As for the Southern Baptist seminary that lies just miles away from the pastor’s home and church, they are the producers of such men as our pastor in the narrative. For they teach future pastors of the importance of the Great Commission, yet they construct multi-million dollar buildings that act more of a demonstration of American wealth than they do of a love for the Gospel. For if the seminary’s heart was truly for the Nations, their buildings would be bare-bones buildings that act merely as weather-proof classrooms (as are seminaries in other countries), yet they are buildings that are vain and decadent through and through. For they house great monuments as the exorbitant globe in the narrative, fine décor and upholstery, and the latest technological innovations–all of which are unnecessary and rob funds from that which they preach is preeminent in their hearts. Yes, the Great Commission may be written in rich, gold letters upon the building’s inner walls, but the Great Commission never leaves that building, for the seminary’s money was exhausted on that building.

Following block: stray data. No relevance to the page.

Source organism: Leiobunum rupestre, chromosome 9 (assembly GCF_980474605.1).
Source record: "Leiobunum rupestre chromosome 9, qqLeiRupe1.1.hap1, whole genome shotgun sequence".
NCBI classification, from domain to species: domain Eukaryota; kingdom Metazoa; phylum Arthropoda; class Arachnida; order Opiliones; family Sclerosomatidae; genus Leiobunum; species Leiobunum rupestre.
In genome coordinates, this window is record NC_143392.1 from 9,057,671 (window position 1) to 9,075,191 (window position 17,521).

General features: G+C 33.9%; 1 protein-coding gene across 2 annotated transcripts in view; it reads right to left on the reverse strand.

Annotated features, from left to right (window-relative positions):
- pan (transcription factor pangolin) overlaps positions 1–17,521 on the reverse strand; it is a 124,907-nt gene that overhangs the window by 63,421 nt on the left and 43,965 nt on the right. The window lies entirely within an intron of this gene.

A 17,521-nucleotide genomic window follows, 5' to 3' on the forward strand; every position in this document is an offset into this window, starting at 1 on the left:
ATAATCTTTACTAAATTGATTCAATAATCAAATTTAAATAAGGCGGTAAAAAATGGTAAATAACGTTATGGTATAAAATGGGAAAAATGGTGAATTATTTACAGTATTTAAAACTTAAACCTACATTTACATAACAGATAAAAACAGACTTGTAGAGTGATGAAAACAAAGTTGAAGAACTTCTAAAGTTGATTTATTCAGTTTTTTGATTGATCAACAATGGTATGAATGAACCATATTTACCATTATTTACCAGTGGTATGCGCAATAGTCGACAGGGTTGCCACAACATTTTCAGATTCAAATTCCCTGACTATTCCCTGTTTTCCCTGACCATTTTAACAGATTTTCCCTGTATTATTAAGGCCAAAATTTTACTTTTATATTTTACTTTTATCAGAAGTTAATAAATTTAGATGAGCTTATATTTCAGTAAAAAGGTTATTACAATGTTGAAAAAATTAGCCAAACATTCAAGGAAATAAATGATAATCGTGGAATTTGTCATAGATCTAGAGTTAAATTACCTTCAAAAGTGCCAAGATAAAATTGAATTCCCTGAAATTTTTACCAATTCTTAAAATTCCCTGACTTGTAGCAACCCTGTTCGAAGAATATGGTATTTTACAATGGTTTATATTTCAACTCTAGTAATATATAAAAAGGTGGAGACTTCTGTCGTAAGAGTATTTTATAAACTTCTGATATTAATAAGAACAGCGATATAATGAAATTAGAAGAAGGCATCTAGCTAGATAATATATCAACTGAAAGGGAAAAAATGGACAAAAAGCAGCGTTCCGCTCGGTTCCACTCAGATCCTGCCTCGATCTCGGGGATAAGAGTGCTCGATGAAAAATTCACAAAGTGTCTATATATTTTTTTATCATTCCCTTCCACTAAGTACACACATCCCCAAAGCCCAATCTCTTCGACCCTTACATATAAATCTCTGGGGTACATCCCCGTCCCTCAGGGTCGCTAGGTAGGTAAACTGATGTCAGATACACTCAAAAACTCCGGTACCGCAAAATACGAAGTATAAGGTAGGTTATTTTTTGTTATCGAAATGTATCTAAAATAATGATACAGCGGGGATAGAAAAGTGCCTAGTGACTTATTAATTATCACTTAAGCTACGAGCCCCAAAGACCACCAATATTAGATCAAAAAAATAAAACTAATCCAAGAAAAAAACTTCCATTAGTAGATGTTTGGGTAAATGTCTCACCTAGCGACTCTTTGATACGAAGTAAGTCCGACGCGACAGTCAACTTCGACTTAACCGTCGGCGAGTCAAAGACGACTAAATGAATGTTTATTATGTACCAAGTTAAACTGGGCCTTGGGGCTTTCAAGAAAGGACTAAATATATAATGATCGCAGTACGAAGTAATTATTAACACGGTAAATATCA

Countless other examples could be given regarding the hypocrisy of American Christians and particularly of the Southern Baptist Convention in general, but those examples do nothing more than expose more of that which has already been evinced. What we need is not more Great Commission conferences or more signatures on some Great Commission Resurgence pledge, but we need complete overhaul from the top down. It must begin in the pastors and in the seminaries, and it must be manifested in their lives, in their buildings, and upon their campuses. For if the Great Commission is preached as preeminent, it should never, never be the case that missionaries cannot be sent out to the Nations for lack of funds, while we somehow still have enough funds to erect our golden calves here in America. It is hypocrisy and wickedness, and God and the world are not fooled by it.